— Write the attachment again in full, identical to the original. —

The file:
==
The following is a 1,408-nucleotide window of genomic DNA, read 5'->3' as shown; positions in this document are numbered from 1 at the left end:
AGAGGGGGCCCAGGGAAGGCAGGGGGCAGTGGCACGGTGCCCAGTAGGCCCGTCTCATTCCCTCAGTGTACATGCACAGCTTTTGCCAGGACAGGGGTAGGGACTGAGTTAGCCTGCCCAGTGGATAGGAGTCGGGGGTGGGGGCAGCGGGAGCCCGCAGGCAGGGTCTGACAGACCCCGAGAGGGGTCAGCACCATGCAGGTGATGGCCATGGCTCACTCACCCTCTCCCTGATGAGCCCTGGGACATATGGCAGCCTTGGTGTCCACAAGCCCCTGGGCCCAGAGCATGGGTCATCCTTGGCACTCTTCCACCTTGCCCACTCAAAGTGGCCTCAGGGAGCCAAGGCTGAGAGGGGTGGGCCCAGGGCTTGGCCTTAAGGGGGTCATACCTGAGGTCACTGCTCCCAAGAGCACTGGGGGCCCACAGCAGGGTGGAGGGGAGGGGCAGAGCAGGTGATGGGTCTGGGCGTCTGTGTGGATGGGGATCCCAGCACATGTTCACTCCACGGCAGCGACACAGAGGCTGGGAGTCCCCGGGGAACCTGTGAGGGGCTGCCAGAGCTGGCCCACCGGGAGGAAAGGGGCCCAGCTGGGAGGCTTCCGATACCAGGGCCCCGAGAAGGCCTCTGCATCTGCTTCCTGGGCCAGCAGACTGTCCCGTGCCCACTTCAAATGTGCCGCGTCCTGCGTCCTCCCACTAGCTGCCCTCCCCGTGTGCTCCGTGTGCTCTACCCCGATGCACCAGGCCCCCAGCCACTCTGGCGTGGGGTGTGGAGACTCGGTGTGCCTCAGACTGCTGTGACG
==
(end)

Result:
The following is a 1,408-nucleotide window of genomic DNA, read 5'->3' as shown; positions in this document are numbered from 1 at the left end:
AGAGGGGGCCCAGGGAAGGCAGGGGGCAGTGGCACGGTGCCCAGTAGGCCCGTCTCATTCCCTCAGTGTACATGCACAGCTTTTGCCAGGACAGGGGTAGGGACTGAGTTAGCCTGCCCAGTGGATAGGAGTCGGGGGTGGGGGCAGCGGGAGCCCGCAGGCAGGGTCTGACAGACCCCGAGAGGGGTCAGCACCATGCAGGTGATGGCCATGGCTCACTCACCCTCTCCCTGATGAGCCCTGGGACATATGGCAGCCTTGGTGTCCACAAGCCCCTGGGCCCAGAGCATGGGTCATCCTTGGCACTCTTCCACCTTGCCCACTCAAAGTGGCCTCAGGGAGCCAAGGCTGAGAGGGGTGGGCCCAGGGCTTGGCCTTAAGGGGGTCATACCTGAGGTCACTGCTCCCAAGAGCACTGGGGGCCCACAGCAGGGTGGAGGGGAGGGGCAGAGCAGGTGATGGGTCTGGGCGTCTGTGTGGATGGGGATCCCAGCACATGTTCACTCCACGGCAGCGACACAGAGGCTGGGAGTCCCCGGGGAACCTGTGAGGGGCTGCCAGAGCTGGCCCACCGGGAGGAAAGGGGCCCAGCTGGGAGGCTTCCGATACCAGGGCCCCGAGAAGGCCTCTGCATCTGCTTCCTGGGCCAGCAGACTGTCCCGTGCCCACTTCAAATGTGCCGCGTCCTGCGTCCTCCCACTAGCTGCCCTCCCCGTGTGCTCCGTGTGCTCTACCCCGATGCACCAGGCCCCCAGCCACTCTGGCGTGGGGTGTGGAGACTCGGTGTGCCTCAGACTGCTGTGACG